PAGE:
Charles P. Mattocks

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Charles Porter Mattocks (October 11, 1840 – May 16, 1910) was a Medal of Honor recipient and officer in the 17th Maine Volunteer Infantry Regiment. He was a prisoner of war for 9 months. After the American Civil War, he served as a lawyer, judge and member of the Maine House of Representatives.


  • Considering the fact that the armies of the Northern and Southern States participated in the hardest fought battles of the nineteenth century, and the additional fact that Maine is the only State which has placed two regiments of different arms of the service at the head of the list in each of these aims, it seems but fitting that, as we proudly look back upon Maine's record in the great struggle for national life, we should be reminded of the career of a Maine soldier, who did much to render famous in the war the name of his native State.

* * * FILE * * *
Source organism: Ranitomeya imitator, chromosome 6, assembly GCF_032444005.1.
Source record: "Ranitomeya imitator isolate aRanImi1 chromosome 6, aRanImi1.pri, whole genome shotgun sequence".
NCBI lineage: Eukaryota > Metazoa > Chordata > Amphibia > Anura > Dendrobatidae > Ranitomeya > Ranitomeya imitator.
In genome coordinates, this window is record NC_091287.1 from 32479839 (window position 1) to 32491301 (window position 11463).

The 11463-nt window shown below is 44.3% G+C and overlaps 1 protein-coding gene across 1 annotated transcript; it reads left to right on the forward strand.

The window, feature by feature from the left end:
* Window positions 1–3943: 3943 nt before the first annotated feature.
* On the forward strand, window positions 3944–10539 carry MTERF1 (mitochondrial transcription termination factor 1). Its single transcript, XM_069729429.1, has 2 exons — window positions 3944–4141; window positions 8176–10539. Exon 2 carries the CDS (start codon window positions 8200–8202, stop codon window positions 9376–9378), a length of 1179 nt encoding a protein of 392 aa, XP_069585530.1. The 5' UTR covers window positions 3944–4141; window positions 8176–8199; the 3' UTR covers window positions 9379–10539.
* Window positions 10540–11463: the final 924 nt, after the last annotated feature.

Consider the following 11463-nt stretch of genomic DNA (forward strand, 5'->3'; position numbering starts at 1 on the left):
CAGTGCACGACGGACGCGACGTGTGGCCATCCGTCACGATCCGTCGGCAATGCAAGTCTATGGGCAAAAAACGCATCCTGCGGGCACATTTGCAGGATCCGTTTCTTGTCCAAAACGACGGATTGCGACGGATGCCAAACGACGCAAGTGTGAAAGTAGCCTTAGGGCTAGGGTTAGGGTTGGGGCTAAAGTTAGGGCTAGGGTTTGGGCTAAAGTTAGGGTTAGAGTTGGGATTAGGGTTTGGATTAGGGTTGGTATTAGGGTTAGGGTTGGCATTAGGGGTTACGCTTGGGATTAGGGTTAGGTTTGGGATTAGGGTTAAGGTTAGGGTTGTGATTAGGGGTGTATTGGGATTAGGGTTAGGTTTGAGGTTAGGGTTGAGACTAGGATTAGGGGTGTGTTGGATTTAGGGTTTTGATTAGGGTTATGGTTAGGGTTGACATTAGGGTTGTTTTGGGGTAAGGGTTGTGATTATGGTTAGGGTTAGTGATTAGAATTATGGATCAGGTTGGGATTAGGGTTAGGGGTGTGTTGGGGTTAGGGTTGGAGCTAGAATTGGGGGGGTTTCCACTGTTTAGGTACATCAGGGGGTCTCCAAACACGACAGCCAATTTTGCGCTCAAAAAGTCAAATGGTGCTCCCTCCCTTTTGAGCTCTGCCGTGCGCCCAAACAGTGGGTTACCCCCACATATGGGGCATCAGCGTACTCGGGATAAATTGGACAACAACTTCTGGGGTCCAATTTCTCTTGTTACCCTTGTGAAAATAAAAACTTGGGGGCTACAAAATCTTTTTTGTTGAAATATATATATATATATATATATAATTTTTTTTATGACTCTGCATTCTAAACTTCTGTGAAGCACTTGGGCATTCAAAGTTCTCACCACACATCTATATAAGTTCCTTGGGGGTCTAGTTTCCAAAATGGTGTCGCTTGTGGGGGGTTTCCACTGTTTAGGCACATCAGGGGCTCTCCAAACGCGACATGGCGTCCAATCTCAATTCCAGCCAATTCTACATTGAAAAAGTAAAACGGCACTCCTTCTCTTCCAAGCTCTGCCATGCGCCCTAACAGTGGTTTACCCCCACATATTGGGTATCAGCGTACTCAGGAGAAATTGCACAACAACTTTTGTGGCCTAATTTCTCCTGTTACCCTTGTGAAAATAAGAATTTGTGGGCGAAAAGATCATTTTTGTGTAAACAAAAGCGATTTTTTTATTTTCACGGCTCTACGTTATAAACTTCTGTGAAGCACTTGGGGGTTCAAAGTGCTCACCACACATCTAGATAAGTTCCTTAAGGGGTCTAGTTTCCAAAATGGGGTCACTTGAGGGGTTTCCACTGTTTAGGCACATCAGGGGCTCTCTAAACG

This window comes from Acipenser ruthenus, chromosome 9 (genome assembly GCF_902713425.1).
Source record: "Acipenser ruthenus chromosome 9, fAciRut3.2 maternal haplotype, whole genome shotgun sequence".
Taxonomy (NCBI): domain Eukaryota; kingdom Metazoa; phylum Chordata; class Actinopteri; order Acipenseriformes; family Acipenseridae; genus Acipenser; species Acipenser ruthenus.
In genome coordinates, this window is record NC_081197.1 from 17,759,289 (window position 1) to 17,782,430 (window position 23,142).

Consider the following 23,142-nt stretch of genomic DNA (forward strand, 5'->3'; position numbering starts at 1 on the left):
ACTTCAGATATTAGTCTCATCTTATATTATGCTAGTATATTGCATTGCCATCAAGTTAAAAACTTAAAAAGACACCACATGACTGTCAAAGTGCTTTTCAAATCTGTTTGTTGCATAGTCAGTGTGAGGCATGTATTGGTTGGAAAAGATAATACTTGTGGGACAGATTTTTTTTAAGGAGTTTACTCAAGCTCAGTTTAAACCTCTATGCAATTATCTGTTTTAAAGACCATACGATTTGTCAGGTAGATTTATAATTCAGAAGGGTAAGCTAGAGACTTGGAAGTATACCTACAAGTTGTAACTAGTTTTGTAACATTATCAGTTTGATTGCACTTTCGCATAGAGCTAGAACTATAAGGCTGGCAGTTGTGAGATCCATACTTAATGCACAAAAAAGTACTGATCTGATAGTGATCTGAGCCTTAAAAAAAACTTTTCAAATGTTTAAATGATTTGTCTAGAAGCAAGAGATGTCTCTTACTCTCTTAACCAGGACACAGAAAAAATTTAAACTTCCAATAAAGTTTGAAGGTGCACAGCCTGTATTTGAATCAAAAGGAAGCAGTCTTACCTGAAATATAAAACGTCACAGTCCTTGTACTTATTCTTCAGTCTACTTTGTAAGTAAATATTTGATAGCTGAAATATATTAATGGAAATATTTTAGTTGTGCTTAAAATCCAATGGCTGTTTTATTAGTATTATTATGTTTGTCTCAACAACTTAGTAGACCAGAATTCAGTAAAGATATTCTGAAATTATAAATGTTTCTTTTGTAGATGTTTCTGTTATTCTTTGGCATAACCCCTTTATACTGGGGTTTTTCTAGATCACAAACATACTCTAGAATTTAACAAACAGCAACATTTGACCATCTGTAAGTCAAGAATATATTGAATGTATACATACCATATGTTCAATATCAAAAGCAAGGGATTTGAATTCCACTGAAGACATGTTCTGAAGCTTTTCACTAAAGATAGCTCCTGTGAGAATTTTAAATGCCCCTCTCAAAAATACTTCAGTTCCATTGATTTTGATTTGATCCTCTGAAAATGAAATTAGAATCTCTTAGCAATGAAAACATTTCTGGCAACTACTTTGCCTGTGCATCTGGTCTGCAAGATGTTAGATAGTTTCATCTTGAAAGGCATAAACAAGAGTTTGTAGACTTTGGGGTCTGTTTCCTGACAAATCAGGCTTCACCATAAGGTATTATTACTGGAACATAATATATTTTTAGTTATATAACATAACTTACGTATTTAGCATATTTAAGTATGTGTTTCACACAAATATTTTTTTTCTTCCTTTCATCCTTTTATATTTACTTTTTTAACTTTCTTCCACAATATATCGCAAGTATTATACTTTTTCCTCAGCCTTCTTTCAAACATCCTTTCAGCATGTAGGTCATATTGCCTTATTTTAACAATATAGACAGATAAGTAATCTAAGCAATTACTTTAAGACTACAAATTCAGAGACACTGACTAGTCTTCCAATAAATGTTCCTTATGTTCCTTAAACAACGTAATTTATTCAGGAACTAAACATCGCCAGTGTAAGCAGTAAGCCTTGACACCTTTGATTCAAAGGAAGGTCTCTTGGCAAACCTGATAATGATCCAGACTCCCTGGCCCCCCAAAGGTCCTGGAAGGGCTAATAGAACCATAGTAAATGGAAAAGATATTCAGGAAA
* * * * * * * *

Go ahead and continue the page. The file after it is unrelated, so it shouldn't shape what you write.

• Read before the Maine Historical Society February 14, 1901, at Third Series, Vol. I. Maine Historical Society (1904). Retrieved on 10 April 2018.

Quotes about Charles P. Mattocks[edit]

  • Judge Mattocks has been very successful since he became the head of the Probate Court, largely owing to his disposition of impartiality, and earnest desire to promote the best interests of all parties concerned. As a public speaker, General Mattocks stands in the front rank.
  • General Mattocks was a sound lawyer; careful and conscientious as a counsellor, able and forcible at the Bar, brilliant as a public speaker. His personality always made a strong impression. Genuine and generous as a man; faithful and warm-hearted; broad-minded and judicious as a citizen, frank and fearless for the right as he saw it, he was an example of true manhood
  • The President of the United States of America, in the name of Congress, takes pleasure in presenting the Medal of Honor to Major Charles Porter Mattocks, United States Army, for extraordinary heroism on 6 April 1865, while serving with 17th Maine Infantry, in action at Deatonsville (Sailor's Creek), Virginia. Major Mattocks displayed extraordinary gallantry in leading a charge of his regiment which resulted in the capture of a large number of prisoners and a stand of colors.

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